Squash those crazy cravings in their tracks with these superfoods.
If you find yourself hunting the back corners of your pantry for a cookie around 10:00 p.m., it's probably not your belly that's sending you there: It's your brain. Like a three-year-old that won't get off the swing set, your brain wants a rush—a sugar rush, that is—and it will put up a fuss until it gets it. This is why having a few fat-burning foods in your arsenal that you can turn to will be helpful to stop cravings for good.
In fact, it's insulin—the hormone responsible for sweeping sugar out of the blood (and, often, storing it as fat)—that your brain wants to generate, according to recent studies. Sugary foods spike insulin; researchers at New York University reported that when insulin spikes, it triggers the release of dopamine, the neurotransmitter that controls the brain's reward and pleasure centers. The more insulin that's in play, the more dopamine that's released, according to 2015 animal studies reported in the journal Nature Communications.
But there are ways to raise dopamine levels and prevent those sugar cravings. In particular,the amino acid tyrosine (a building block of protein) has been shown to encourage the brain to release dopamine and another neurotransmitter, norepinephrine. So instead of turning to those sugary foods when you're craving something, here are the best sources of tyrosine to turn to instead that will squashlate-night cravings. And for more healthy eating tips, be sure to check out our list of7 Healthiest Foods to Eat Right Now.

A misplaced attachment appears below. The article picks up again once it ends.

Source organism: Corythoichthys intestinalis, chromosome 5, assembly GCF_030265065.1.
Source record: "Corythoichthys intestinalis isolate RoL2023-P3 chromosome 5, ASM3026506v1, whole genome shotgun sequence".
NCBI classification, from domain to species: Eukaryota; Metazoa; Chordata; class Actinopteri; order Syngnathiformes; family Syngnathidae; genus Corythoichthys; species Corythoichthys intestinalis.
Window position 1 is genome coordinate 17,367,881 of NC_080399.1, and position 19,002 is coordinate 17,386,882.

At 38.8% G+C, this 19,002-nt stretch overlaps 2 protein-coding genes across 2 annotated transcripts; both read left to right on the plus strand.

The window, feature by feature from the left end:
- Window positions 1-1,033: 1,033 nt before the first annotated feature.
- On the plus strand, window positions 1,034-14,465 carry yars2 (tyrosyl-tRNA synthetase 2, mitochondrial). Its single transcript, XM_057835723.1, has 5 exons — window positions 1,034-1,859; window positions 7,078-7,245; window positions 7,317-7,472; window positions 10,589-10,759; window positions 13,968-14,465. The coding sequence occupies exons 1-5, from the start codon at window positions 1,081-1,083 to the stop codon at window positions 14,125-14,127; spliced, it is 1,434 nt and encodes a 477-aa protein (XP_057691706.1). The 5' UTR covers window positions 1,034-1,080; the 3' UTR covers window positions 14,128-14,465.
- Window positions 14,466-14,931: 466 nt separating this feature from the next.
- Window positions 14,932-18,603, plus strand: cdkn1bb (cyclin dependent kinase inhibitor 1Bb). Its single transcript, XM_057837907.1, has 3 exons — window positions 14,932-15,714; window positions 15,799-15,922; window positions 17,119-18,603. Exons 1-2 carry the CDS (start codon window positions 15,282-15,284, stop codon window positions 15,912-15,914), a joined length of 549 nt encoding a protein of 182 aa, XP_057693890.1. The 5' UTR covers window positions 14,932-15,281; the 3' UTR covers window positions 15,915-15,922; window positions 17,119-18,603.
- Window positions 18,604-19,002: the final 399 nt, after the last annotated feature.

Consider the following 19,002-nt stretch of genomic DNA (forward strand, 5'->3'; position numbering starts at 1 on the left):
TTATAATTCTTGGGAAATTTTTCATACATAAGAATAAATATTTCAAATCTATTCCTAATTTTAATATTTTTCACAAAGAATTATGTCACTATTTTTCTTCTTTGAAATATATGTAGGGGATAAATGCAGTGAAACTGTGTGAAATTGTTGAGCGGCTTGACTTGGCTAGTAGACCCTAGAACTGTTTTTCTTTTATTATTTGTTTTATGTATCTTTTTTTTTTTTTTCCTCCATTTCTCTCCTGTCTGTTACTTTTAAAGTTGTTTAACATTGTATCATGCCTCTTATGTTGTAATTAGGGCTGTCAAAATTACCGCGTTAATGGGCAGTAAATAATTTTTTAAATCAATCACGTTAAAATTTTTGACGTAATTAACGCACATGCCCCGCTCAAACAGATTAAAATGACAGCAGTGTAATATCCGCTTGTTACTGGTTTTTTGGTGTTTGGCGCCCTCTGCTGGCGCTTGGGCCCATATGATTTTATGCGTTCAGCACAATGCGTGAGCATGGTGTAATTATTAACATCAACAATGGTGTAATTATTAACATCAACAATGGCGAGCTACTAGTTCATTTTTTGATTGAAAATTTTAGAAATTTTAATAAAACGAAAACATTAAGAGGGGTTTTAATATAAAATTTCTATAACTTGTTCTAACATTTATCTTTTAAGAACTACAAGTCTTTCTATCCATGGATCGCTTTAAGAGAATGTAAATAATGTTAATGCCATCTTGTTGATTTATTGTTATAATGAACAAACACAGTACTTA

Making an omelet? Forget separating the white from the yolk and embrace the whole egg! The healthy fats within the yolks can help you feel fuller longer and curb cravings, explains Kayleen St. John, MS, RD. Not to mention, choline—a belly fat-blasting nutrient—is only present in the orange part of the egg, rather than the whites. Next time you're whipping up a scramble, crack the egg yolk and all into the pan.
Here are 71+ Best Healthy Egg Recipes for Weight Loss to get you started.
This protein-packed blue-green alga is brimming with energizing thiamine (vitamin B1), as well as calcium and iron. Add it to your morning smoothies for a free radical-fighting antioxidant boost.
Read more: What Is Spirulina, and Should You Try It?